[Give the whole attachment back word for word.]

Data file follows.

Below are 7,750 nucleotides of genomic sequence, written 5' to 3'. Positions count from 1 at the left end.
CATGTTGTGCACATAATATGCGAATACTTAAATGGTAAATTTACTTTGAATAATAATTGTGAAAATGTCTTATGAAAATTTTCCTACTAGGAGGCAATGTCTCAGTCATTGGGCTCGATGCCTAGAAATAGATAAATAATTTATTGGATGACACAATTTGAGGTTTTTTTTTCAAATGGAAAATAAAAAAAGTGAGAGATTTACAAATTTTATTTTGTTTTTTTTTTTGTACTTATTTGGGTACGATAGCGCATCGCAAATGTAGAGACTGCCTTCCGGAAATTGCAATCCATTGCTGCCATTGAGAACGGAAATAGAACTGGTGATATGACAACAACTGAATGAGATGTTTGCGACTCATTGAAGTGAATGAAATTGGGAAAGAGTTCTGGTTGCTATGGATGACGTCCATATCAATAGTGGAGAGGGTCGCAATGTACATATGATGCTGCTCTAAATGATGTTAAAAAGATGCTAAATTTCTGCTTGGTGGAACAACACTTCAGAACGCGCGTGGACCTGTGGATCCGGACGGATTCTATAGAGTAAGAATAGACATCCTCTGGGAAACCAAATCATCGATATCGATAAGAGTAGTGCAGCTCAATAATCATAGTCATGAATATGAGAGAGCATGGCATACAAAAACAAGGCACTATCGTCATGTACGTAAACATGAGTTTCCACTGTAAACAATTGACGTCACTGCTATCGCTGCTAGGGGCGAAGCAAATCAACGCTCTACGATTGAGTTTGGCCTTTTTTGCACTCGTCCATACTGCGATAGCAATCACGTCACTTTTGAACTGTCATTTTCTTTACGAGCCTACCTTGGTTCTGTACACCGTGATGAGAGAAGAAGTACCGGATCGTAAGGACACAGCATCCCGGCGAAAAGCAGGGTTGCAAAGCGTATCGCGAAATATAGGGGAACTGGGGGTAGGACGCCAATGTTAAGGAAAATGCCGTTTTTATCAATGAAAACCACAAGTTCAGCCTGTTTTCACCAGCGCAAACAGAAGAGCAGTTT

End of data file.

Below are 7,750 nucleotides of genomic sequence, written 5' to 3'. Positions count from 1 at the left end.
CATGTTGTGCACATAATATGCGAATACTTAAATGGTAAATTTACTTTGAATAATAATTGTGAAAATGTCTTATGAAAATTTTCCTACTAGGAGGCAATGTCTCAGTCATTGGGCTCGATGCCTAGAAATAGATAAATAATTTATTGGATGACACAATTTGAGGTTTTTTTTTCAAATGGAAAATAAAAAAAGTGAGAGATTTACAAATTTTATTTTGTTTTTTTTTTTGTACTTATTTGGGTACGATAGCGCATCGCAAATGTAGAGACTGCCTTCCGGAAATTGCAATCCATTGCTGCCATTGAGAACGGAAATAGAACTGGTGATATGACAACAACTGAATGAGATGTTTGCGACTCATTGAAGTGAATGAAATTGGGAAAGAGTTCTGGTTGCTATGGATGACGTCCATATCAATAGTGGAGAGGGTCGCAATGTACATATGATGCTGCTCTAAATGATGTTAAAAAGATGCTAAATTTCTGCTTGGTGGAACAACACTTCAGAACGCGCGTGGACCTGTGGATCCGGACGGATTCTATAGAGTAAGAATAGACATCCTCTGGGAAACCAAATCATCGATATCGATAAGAGTAGTGCAGCTCAATAATCATAGTCATGAATATGAGAGAGCATGGCATACAAAAACAAGGCACTATCGTCATGTACGTAAACATGAGTTTCCACTGTAAACAATTGACGTCACTGCTATCGCTGCTAGGGGCGAAGCAAATCAACGCTCTACGATTGAGTTTGGCCTTTTTTGCACTCGTCCATACTGCGATAGCAATCACGTCACTTTTGAACTGTCATTTTCTTTACGAGCCTACCTTGGTTCTGTACACCGTGATGAGAGAAGAAGTACCGGATCGTAAGGACACAGCATCCCGGCGAAAAGCAGGGTTGCAAAGCGTATCGCGAAATATAGGGGAACTGGGGGTAGGACGCCAATGTTAAGGAAAATGCCGTTTTTATCAATGAAAACCACAAGTTCAGCCTGTTTTCACCAGCGCAAACAGAAGAGCAGTTT